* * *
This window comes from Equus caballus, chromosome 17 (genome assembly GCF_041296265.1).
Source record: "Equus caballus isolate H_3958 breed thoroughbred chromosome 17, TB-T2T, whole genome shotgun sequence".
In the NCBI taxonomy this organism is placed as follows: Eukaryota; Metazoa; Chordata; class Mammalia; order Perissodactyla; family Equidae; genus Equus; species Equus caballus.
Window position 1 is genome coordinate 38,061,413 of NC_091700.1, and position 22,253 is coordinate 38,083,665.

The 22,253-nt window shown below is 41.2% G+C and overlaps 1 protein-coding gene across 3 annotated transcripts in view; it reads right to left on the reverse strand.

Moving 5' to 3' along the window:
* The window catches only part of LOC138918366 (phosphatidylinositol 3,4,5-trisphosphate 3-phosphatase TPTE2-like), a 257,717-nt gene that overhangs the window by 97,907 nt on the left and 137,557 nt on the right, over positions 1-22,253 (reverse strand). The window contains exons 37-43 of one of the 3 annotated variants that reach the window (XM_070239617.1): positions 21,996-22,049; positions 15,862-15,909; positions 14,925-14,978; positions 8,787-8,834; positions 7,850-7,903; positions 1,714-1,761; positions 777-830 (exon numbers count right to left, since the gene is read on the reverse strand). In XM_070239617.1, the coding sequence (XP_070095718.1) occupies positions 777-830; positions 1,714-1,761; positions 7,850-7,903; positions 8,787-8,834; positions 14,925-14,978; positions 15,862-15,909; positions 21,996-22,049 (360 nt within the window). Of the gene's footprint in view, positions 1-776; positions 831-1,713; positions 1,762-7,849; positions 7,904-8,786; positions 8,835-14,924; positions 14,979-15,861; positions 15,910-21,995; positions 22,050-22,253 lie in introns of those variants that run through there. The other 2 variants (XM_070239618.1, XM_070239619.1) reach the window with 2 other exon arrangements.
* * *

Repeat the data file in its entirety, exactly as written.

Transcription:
This window comes from Equus caballus, chromosome 17 (genome assembly GCF_041296265.1).
Source record: "Equus caballus isolate H_3958 breed thoroughbred chromosome 17, TB-T2T, whole genome shotgun sequence".
In the NCBI taxonomy this organism is placed as follows: Eukaryota; Metazoa; Chordata; class Mammalia; order Perissodactyla; family Equidae; genus Equus; species Equus caballus.
Window position 1 is genome coordinate 38,061,413 of NC_091700.1, and position 22,253 is coordinate 38,083,665.

The 22,253-nt window shown below is 41.2% G+C and overlaps 1 protein-coding gene across 3 annotated transcripts in view; it reads right to left on the reverse strand.

Moving 5' to 3' along the window:
* The window catches only part of LOC138918366 (phosphatidylinositol 3,4,5-trisphosphate 3-phosphatase TPTE2-like), a 257,717-nt gene that overhangs the window by 97,907 nt on the left and 137,557 nt on the right, over positions 1-22,253 (reverse strand). The window contains exons 37-43 of one of the 3 annotated variants that reach the window (XM_070239617.1): positions 21,996-22,049; positions 15,862-15,909; positions 14,925-14,978; positions 8,787-8,834; positions 7,850-7,903; positions 1,714-1,761; positions 777-830 (exon numbers count right to left, since the gene is read on the reverse strand). In XM_070239617.1, the coding sequence (XP_070095718.1) occupies positions 777-830; positions 1,714-1,761; positions 7,850-7,903; positions 8,787-8,834; positions 14,925-14,978; positions 15,862-15,909; positions 21,996-22,049 (360 nt within the window). Of the gene's footprint in view, positions 1-776; positions 831-1,713; positions 1,762-7,849; positions 7,904-8,786; positions 8,835-14,924; positions 14,979-15,861; positions 15,910-21,995; positions 22,050-22,253 lie in introns of those variants that run through there. The other 2 variants (XM_070239618.1, XM_070239619.1) reach the window with 2 other exon arrangements.